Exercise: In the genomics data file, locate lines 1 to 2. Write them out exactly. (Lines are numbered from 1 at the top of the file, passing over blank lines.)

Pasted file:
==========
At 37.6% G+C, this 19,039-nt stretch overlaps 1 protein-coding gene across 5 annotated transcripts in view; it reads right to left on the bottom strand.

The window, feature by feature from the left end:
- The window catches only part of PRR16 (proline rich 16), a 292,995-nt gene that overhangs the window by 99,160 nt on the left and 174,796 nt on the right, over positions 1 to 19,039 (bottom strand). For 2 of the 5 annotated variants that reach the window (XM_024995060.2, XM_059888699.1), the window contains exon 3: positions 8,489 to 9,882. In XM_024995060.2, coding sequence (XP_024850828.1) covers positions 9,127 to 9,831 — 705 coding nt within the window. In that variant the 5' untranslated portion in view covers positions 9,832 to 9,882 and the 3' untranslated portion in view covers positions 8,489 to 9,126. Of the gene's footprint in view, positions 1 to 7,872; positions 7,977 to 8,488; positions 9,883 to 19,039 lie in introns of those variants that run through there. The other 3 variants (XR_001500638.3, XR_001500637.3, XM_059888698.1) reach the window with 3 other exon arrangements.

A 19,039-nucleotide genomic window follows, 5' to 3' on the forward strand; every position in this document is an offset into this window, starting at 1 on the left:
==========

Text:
At 37.6% G+C, this 19,039-nt stretch overlaps 1 protein-coding gene across 5 annotated transcripts in view; it reads right to left on the bottom strand.

The window, feature by feature from the left end: